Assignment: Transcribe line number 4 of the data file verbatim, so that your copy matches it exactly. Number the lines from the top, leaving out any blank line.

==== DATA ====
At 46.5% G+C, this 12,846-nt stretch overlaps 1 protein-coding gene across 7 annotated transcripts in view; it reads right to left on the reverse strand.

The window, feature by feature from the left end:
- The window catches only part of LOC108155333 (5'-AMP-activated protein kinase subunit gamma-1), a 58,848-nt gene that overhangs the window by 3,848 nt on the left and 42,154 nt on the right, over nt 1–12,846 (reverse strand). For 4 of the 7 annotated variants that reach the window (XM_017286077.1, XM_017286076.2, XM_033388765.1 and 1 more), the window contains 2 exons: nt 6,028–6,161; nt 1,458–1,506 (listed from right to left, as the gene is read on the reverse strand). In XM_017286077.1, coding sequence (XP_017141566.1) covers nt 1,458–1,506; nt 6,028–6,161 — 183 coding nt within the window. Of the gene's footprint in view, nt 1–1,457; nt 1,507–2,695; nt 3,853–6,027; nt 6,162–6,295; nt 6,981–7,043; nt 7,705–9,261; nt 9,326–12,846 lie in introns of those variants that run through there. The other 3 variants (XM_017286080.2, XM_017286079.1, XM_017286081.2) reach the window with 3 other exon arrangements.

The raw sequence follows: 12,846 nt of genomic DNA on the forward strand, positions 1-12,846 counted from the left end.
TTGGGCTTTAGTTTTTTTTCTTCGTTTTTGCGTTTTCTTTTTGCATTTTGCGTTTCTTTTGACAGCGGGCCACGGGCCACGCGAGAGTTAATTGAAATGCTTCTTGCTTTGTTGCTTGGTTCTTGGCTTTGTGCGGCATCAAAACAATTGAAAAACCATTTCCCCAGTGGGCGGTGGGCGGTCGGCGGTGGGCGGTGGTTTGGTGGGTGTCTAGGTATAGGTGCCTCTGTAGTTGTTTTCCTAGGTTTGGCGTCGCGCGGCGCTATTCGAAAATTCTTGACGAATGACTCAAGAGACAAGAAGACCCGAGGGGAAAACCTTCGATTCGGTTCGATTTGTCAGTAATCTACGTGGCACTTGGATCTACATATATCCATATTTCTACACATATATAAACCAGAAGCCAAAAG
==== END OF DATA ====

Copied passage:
The raw sequence follows: 12,846 nt of genomic DNA on the forward strand, positions 1-12,846 counted from the left end.